Let’s face it, we enjoy our Wi-Fi tools and apps. This episode talks about the apps we use in macOS. So if you’re a Mac guy, this episode is for you.

This episode is happily sponsored by Metageek

Sponsored by Metageek

Wi-Fi Apps for macOS

Being a Mac user meant not having enough apps to do your job. As a Wi-Fi professional, we rely on many apps to help get our jobs done. Fortunately, we have developers who hear the cry for professional Wi-Fi apps on macOS. Here’s a list of apps Francois and I use on a daily basis. This is in no particular order.

Wi-Fi Explorer

Great app developed by Adrian Granados who was interviewed back on 007. Double 007! This is an excellent Wi-Fi network scanner that is simple to use and updated regularly. It has built-in search functionality so you can find the network you’re looking for. You have the ability to add different columns to fit your troubleshooting needs and you can see advanced details such as information elements. This is a paid application.

Screenshot of Wi-Fi Explorer

Airtool

Another powerful app from Adrian Granados. It’s a menu bar application capable of capturing Wi-Fi frames using the Mac’s built-in Wi-Fi network card. From the app you select a channel to capture frames from, select the channel width, and you’re off to the races. It can be used with Wireshark, Cloudshark, and Mojo Packets. This is the fastest way to capture frames using a Mac. One of my favorite apps to use. Also, it’s Free!

Screenshot of Airtool

Wi-Fi Signal

Adrian Granados strikes again! This is a menu bar application used to easily check the status of the Wi-Fi network you’re connected to. It can display information such as quality of the received signal, signal in dBm, noise, SNR, and current channel. It can send notifications of when you connect/disconnect to a Wi-Fi network and even if you roam.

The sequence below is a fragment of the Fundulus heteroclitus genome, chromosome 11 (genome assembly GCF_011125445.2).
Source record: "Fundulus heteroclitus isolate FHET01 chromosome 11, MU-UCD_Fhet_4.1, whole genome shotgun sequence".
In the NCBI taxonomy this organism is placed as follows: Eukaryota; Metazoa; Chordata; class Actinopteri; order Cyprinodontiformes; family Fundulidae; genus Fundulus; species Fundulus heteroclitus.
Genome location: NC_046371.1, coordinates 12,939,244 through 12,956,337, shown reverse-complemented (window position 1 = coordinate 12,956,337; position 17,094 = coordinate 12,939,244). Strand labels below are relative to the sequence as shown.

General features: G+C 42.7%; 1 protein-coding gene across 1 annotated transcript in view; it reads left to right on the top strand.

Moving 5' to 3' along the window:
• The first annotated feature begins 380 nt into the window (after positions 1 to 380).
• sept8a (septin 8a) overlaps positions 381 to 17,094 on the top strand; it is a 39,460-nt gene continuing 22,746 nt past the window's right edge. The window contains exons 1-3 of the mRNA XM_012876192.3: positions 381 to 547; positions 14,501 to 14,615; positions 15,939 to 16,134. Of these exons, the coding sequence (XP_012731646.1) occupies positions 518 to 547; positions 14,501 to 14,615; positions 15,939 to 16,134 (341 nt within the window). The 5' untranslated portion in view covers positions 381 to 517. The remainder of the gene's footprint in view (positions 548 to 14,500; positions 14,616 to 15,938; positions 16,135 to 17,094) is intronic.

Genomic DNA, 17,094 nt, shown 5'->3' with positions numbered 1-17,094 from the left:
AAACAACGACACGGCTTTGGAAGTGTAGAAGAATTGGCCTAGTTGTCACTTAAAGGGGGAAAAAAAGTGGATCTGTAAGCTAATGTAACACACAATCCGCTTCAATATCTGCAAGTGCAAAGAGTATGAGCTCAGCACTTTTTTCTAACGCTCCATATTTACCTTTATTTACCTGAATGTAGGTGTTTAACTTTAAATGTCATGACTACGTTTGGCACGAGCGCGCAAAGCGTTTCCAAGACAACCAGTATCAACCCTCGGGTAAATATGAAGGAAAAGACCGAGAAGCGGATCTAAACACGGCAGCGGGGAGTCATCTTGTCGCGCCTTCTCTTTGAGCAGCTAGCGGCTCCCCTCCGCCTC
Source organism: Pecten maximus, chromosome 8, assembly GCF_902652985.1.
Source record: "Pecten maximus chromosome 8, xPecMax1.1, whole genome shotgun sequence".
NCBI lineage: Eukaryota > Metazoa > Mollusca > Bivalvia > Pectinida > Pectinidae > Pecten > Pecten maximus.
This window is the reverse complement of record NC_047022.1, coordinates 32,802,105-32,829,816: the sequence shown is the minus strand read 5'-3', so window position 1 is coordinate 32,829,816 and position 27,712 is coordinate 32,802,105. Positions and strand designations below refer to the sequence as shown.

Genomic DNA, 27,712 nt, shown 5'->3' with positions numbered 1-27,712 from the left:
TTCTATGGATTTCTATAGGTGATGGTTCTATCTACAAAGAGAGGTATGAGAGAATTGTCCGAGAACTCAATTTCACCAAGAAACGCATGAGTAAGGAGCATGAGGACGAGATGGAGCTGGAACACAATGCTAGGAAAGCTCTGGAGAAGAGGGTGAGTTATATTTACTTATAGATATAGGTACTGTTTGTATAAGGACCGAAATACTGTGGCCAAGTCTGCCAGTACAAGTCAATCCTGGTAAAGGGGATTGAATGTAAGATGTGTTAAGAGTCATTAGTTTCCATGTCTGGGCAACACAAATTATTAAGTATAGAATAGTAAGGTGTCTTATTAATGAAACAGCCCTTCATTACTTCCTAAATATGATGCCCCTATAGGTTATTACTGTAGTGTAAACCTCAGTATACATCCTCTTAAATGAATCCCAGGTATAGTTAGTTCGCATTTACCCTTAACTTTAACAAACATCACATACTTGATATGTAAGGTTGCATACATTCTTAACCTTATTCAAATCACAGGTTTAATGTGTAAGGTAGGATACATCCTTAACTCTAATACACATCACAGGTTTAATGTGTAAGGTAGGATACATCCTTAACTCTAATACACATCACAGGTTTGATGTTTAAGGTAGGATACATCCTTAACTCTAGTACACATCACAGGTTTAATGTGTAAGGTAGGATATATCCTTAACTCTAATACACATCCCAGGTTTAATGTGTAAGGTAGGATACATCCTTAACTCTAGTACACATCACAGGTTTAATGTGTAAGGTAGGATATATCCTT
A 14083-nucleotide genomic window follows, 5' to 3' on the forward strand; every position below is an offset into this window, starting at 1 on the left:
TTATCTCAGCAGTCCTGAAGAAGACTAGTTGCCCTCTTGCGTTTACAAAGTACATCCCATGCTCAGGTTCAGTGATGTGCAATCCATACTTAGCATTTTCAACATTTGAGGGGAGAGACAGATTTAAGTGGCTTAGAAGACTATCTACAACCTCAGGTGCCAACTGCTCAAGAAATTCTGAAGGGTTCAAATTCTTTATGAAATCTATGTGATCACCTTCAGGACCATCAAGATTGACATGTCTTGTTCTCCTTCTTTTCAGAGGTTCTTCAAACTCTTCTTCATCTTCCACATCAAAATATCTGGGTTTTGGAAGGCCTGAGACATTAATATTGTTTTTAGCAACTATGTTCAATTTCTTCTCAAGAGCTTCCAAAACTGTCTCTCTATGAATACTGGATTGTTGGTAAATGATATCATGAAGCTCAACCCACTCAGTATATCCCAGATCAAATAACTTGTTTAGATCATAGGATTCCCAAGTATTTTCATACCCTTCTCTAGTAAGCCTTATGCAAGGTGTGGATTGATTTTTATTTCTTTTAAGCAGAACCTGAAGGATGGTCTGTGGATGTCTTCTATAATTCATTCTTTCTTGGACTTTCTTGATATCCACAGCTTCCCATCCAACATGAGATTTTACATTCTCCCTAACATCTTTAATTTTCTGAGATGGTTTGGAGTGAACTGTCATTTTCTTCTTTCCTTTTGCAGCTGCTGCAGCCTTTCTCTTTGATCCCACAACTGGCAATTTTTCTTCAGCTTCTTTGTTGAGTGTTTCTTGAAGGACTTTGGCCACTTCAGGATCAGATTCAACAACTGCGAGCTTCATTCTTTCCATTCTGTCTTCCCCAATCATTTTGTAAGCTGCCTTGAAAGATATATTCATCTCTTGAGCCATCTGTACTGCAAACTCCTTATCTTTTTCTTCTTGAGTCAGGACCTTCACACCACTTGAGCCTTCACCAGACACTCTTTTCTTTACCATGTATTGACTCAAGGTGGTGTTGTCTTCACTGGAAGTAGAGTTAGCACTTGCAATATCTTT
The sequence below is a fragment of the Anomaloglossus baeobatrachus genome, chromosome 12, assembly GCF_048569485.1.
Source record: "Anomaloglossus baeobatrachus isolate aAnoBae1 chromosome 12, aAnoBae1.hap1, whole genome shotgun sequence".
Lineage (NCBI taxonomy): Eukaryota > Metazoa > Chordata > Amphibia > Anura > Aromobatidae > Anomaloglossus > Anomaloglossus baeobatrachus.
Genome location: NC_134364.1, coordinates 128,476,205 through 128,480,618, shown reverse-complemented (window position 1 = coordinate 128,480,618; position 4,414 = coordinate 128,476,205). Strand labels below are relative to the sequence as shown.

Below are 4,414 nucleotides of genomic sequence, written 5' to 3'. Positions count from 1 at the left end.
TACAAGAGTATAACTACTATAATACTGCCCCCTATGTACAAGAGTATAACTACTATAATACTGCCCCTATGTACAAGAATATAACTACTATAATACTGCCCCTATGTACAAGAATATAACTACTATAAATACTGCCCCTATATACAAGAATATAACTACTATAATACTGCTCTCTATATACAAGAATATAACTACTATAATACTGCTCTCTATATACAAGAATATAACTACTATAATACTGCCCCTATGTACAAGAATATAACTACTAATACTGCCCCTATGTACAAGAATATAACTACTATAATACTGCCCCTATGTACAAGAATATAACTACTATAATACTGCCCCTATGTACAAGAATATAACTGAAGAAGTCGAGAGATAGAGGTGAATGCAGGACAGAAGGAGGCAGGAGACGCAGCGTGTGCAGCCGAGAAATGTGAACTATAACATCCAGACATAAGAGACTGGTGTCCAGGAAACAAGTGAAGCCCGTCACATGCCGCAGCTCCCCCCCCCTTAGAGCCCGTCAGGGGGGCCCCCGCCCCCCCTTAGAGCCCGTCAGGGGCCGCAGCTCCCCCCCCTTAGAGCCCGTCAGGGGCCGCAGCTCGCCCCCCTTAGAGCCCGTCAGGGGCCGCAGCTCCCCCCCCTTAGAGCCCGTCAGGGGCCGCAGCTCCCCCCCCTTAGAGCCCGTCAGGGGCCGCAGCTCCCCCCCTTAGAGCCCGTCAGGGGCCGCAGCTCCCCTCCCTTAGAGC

Screenshot of Wi-Fi Signal

Debookee

We interviewed the developer, Thomas Baudelet, in episode 70. This is a great app with a wireless module which displays details of Wi-Fi networks, displays statistics such as retry rate and Tx and Rx throughput. This app makes it easy to analyze other clients’ performance. This is a paid app.

Screenshot of Debookee

iPerf

A free application to test throughput of your Wi-Fi network. What else is there to be said!?

Metageek InSSIDer Office (beta)

Currently in beta, Metageek has a macOS application that can scan Wi-Fi networks around you. It contains a search functionality to get through all the networks on the list. If you plug in a WiSpy dBx you can get a lite version of Chanalyzer. This is a paid app.

Screenshot of InSSIDer Office

Terminal/iTerm2

Use this to SSH into your devices. You can build aliases and scripts to help you manage your network efficiently.

TamoSoft Throughput Test

Can operate as a server or a client. The server can be ran from macOS or Windows. The client can operate on macOS, Windows, Android, and iOS. It’s very easy to use and provides a visual throughput tester. You have the ability to set QoS and perform TCP or UDP tests.

Screenshot of TamoSoft Throughput Server

What tools are you using on macOS? Which are your favorite? Let us know in the comments below.

Links and Resources

 

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About the Author
Rowell, CWNE #210, is a network engineer in Higher-Ed. He enjoys working with wireless networking technologies and loves to share and engage with the community. You can connect with him on Twitter, LinkedIn, and Facebook.

2 comments on CTS 080: Wi-Fi Apps for macOS

  1. Glenn Cate says:

    I also use WiFi Scanner and WiFi Speed Test (from Access Agility). And JamWiFi is good and does work well, but only as a test tool, please. Also, I am looking for a good GUI tftp server for my Mac (FirSoft). After last OS upgrade this tftp app would not start.

  2. Cisco CLI Analyzer! is now my go to SSH and Terminal client

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